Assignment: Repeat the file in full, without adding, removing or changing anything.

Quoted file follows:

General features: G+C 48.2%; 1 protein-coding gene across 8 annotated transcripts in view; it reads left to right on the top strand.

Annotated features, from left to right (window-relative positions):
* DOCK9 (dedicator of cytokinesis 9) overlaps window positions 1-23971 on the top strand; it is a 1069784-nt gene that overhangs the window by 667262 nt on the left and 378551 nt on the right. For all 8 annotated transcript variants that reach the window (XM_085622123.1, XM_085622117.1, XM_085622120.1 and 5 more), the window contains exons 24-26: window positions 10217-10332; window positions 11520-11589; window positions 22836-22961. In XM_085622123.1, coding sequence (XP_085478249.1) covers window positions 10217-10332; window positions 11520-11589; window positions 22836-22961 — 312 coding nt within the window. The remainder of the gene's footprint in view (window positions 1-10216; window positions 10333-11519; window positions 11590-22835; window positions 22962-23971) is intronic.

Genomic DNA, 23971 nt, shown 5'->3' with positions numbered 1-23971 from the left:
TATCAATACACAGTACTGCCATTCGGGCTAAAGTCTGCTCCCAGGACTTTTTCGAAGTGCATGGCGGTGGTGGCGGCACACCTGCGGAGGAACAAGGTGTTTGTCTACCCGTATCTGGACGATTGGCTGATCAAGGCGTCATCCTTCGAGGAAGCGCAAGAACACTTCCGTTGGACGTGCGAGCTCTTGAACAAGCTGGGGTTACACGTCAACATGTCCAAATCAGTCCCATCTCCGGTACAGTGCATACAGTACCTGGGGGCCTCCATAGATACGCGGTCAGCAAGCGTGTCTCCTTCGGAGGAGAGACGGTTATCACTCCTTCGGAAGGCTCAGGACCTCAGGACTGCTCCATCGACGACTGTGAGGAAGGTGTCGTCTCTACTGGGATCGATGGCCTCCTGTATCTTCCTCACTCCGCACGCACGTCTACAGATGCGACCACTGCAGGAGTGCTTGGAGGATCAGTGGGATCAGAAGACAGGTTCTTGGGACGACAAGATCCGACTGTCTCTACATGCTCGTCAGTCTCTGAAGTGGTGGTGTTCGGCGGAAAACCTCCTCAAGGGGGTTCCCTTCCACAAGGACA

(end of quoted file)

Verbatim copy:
General features: G+C 48.2%; 1 protein-coding gene across 8 annotated transcripts in view; it reads left to right on the top strand.

Annotated features, from left to right (window-relative positions):
* DOCK9 (dedicator of cytokinesis 9) overlaps window positions 1-23971 on the top strand; it is a 1069784-nt gene that overhangs the window by 667262 nt on the left and 378551 nt on the right. For all 8 annotated transcript variants that reach the window (XM_085622123.1, XM_085622117.1, XM_085622120.1 and 5 more), the window contains exons 24-26: window positions 10217-10332; window positions 11520-11589; window positions 22836-22961. In XM_085622123.1, coding sequence (XP_085478249.1) covers window positions 10217-10332; window positions 11520-11589; window positions 22836-22961 — 312 coding nt within the window. The remainder of the gene's footprint in view (window positions 1-10216; window positions 10333-11519; window positions 11590-22835; window positions 22962-23971) is intronic.

Genomic DNA, 23971 nt, shown 5'->3' with positions numbered 1-23971 from the left:
TATCAATACACAGTACTGCCATTCGGGCTAAAGTCTGCTCCCAGGACTTTTTCGAAGTGCATGGCGGTGGTGGCGGCACACCTGCGGAGGAACAAGGTGTTTGTCTACCCGTATCTGGACGATTGGCTGATCAAGGCGTCATCCTTCGAGGAAGCGCAAGAACACTTCCGTTGGACGTGCGAGCTCTTGAACAAGCTGGGGTTACACGTCAACATGTCCAAATCAGTCCCATCTCCGGTACAGTGCATACAGTACCTGGGGGCCTCCATAGATACGCGGTCAGCAAGCGTGTCTCCTTCGGAGGAGAGACGGTTATCACTCCTTCGGAAGGCTCAGGACCTCAGGACTGCTCCATCGACGACTGTGAGGAAGGTGTCGTCTCTACTGGGATCGATGGCCTCCTGTATCTTCCTCACTCCGCACGCACGTCTACAGATGCGACCACTGCAGGAGTGCTTGGAGGATCAGTGGGATCAGAAGACAGGTTCTTGGGACGACAAGATCCGACTGTCTCTACATGCTCGTCAGTCTCTGAAGTGGTGGTGTTCGGCGGAAAACCTCCTCAAGGGGGTTCCCTTCCACAAGGACA